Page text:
#MisogynyISHate - The Greater Manchester Campaign Fighting for Women's Rights

#MisogynyISHate is the rapidly growing campaign aiming to make misogynistic acts, including domestic violence, stalking and sexual assault, a reportable offence in Greater Manchester.

In the campaign's official statement, they explain, "Each policing precinct in the UK has the power to decide whether misogyny can be treated as a Hate Crime in that jurisdiction... this means that Chief Constable Ian Hopkins [of the Greater Manchester Police] COULD turn around tomorrow and make misogynistic acts a reportable offence in Greater Manchester." The campaign is working alongside Greater Manchester Citizens and Citizens UK to make this a reality as quickly as possible.

Image by Misogyny Is Hate

However, in the wake of the chair of the National Police Chief's Council, Sara Thornton's damning comments, which reject its calls for misogyny to be made a hate crime, the campaign is facing the challenges that come with effecting change more than ever.

Speaking to a joint conference of the NPCC and Association of Police and Crime Commissioners, Ms Thornton said we should "focus on crime, not misogyny", however the campaign isn't aiming to criminalise anything that isn't currently illegal. Misogyny Is Hate within Greater Manchester is simply working as one section of a wider UK movement to have offences already deemed criminal - such as rape and sexual harrasment - categorised at hate crimes also.

Despite these simple goals, the campaign has been met with a fair amount of misunderstanding and backlash, with Tweets such as "the feminists have gone mad" and "you can't make wolf-whistling illegal" rife on Twitter.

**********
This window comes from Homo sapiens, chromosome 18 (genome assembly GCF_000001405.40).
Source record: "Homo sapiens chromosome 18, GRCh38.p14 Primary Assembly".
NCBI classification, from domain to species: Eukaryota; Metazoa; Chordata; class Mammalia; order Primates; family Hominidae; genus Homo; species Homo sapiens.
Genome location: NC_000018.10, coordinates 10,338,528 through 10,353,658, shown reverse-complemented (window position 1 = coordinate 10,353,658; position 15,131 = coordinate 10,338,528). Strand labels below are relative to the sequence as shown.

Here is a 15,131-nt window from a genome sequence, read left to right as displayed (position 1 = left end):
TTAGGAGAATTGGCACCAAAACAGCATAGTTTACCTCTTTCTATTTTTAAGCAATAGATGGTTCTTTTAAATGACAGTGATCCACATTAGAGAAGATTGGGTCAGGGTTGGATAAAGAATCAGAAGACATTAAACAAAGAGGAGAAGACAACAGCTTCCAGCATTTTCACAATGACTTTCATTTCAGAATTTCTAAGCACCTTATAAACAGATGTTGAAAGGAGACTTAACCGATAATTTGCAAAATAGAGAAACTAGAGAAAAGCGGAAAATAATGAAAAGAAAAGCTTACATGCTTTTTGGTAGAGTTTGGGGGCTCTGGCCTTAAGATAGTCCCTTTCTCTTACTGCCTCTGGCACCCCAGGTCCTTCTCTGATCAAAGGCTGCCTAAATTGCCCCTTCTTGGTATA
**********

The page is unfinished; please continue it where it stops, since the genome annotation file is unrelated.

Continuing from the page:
The campaign has also been subject to slander on platforms such as LBC where presenter, Nick Ferrari, repeatedly asked Misogyny Is Hate campaigner, Martha Jephcott, "What's more important, catching a burglar or catching a wolf-whistler?"

The campaign believes what should be asked is, "Why would catching a burglar be more important to society than catching a perpetrator of sexual assault?" or, "In a society where 45 percent of women have been groped in a public place and one third of girls aged 14-21 have been sexual harassed, why is burglary more important?"

Although there are hopes that making misogyny a hate crime in Greater Manchester could potentially lead to legislative changes, the Misogyny Is Hate campaign's top priority is to show survivors of sexual misconduct that the crimes against them are being taken seriously by both the police and their community. With GMP crime statistics revealing that, last year, only 5% of reported crimes in Fallowfield were solved - and with the most common crimes being of a violent and/or sexual nature - a campaign empowering victims is seriously needed.

A recent survey by Greater Manchester Citizens revealed that 81.5% of Manchester students and residents felt they had experienced an act of misogyny within their lifetime. It is this staggeringly high number that drives Misogyny Is Hate in their campaign for Manchester to follow Nottingham and North Yorkshire's lead in making misogyny a hate crime.

Get Involved

Misogyny Is Hate has a number of upcoming events for those looking to get involved with the campaign. 

  • Drive days: Thursdays at University of Manchester's Student Union and Saturdays in the city centre
  • Demonstration [November 28th]: to be broadcasted via Facebook, Instagram and Twitter
  • 1000 Voices Rally [December 5th]: 1000 women from Manchester and the wider community will rally together to tell the GMP that we demand change

Misogyny is Hate would like to extend their gratitude to all volunteers helping their fight to improve the lives of the wonderful women of our city.